The rose has played an important role in the history and culture of Iraq. Roses have been grown and used for various purposes in Iraq for centuries. The rose is not only valued for its beauty but also for its medicinal and culinary uses.
In Iraq, roses were grown primarily for their essential oils, which were used in perfumes, cosmetics, and medicines. Rose water, a byproduct of the distillation process, was also used for cooking and as a refreshing beverage. The roses were grown in the southern provinces of Iraq, especially around the cities of Basra and Nasiriyah.
During the Abbasid Caliphate (750-1258), Baghdad became a center for the production of perfumes and rose oil. The famous Arab perfumer, Al-Kindi, wrote a book on perfumes in the 9th century, in which he described the process of distilling rose oil from the flowers. The process involved soaking the petals in water and then boiling them in a still, which produced a fragrant oil.
Roses also played a role in Iraqi poetry and literature. The rose was often used as a symbol of love and beauty in Arabic poetry. The famous Iraqi poet, Al-Mutanabbi, wrote a poem in which he compared the beauty of his beloved to a rose.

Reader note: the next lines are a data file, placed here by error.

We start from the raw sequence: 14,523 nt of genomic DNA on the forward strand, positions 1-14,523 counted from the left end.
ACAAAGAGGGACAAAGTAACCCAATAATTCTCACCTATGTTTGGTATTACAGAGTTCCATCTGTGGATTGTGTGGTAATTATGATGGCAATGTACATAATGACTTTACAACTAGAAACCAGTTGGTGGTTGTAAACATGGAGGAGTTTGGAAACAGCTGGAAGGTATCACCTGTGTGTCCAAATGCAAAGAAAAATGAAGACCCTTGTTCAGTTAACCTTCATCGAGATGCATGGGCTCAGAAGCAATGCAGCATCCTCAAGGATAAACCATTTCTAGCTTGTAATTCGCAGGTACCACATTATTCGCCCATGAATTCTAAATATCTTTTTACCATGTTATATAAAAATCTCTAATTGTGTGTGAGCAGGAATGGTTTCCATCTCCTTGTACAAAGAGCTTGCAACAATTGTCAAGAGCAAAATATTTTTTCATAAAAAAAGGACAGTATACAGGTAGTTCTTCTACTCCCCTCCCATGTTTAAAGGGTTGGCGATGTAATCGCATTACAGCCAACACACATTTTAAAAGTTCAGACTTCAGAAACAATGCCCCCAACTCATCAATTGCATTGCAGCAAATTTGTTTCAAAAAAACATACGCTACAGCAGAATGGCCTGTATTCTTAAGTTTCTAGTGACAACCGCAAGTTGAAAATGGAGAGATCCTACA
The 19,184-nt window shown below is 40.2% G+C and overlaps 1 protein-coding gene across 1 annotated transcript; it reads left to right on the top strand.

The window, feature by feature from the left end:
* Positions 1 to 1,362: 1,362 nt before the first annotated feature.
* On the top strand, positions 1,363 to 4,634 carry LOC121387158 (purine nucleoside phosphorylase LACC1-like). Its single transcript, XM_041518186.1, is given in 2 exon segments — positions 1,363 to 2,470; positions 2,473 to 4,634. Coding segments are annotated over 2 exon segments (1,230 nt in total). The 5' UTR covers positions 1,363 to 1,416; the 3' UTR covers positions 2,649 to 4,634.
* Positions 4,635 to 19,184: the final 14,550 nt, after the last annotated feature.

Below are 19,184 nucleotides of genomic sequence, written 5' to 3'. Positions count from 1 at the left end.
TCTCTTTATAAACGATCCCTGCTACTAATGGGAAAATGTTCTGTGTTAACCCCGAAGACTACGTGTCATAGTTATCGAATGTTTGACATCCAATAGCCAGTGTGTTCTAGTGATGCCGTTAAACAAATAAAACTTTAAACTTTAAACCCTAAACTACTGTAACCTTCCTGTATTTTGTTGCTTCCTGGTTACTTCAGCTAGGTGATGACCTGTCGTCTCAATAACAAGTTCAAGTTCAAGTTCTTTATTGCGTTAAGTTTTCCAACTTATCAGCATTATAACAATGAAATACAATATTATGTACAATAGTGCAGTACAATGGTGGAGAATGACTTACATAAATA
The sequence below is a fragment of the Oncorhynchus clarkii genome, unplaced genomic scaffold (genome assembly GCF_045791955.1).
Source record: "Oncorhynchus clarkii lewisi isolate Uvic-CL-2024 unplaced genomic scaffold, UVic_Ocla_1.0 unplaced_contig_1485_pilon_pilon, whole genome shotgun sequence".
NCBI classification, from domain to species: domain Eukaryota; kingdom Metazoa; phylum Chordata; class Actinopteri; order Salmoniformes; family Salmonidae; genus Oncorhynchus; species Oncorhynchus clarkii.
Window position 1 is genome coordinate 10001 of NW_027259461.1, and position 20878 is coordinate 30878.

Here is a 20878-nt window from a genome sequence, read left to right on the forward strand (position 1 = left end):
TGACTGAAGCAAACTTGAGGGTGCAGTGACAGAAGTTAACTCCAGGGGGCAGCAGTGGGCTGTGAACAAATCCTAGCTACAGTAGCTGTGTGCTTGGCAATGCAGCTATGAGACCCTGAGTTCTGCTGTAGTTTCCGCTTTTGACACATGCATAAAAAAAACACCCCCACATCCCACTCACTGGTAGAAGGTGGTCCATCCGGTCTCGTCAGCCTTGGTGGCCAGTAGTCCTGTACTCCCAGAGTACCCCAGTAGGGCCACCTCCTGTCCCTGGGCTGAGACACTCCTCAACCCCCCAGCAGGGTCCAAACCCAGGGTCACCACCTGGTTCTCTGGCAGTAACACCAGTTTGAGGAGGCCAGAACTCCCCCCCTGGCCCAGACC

In addition to their cultural and historical significance, roses have also played a role in modern Iraq. In 2010, the Iraqi government launched a project to revive the country’s rose industry, which had been in decline since the 1980s. The project involved providing farmers with new varieties of roses and training them in modern cultivation techniques. The aim was to increase the production of rose oil and other rose products, which would create jobs and boost the country’s economy.
Despite the challenges of the country’s political situation and economic conditions, Iraqis continue to value and appreciate the beauty and cultural significance of roses. Today, the rose remains an important part of Iraq’s heritage and culture.